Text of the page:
The Role of Myth in Understanding Nature

Raymond Pierotti


Use of metaphor embodies myth in Western science and Native American traditional knowledge traditions about understanding the “natural” world and the nonhuman “other.” Using personal history, I compare a myth/metaphor from each intellectual tradition that shaped my thinking. Cultural trains of thought and metaphors impacted these myths and shaped my way of thinking. From Western scientific tradition, I examine the “Balance of Nature,” which dominated ecology and conservation biology from the 1850s until the 1990s. Balance and stability underlie major models in contemporary ecology and population biology, especially in wildlife and fisheries management. Before I trained as a Western style evolutionary ecologist, the myth of Wolf as creator figure in the traditions of Numic peoples (Shoshone, Comanche, Ute, Paiute) was the Indigenous creation myth that shaped my thinking. In the Balance of Nature, hidden metaphors are rooted in Western economic thought, specifically Capitalism. Similar metaphors in Numic peoples assume that humans are related ecologically to wolves, who served as teachers and guides. Stories, rather than data, served to fix these concepts into each cultural tradition. Although Numic beliefs appear “irrational” to Western society, they are more attuned to twenty-first century ecological and evolutionary thought than balance in nature, which lay at the root of Western ecological ideas until the 1980s. I discuss how my experiences with changing environmental conditions combined with my work with Indigenous peoples. Exposure to philosophical and empirical approaches from ethnobiology led me to explore these themes.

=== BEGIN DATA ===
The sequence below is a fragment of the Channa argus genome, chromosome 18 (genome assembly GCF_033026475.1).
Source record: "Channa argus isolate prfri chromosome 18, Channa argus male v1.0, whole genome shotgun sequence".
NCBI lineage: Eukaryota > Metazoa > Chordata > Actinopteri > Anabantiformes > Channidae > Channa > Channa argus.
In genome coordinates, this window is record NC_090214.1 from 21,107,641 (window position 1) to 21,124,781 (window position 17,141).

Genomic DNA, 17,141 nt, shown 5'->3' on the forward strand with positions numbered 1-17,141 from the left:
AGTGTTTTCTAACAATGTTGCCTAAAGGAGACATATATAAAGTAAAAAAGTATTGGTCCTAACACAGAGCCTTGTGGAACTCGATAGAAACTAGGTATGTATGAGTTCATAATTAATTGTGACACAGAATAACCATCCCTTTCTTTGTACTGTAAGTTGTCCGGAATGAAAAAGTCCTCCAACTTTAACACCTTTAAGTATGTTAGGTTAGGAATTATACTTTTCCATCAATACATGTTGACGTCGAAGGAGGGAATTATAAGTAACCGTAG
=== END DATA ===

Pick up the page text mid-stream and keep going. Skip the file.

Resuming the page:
Shoshonean; Wolf; Balance of nature; Western science; Traditional knowledge; Myth

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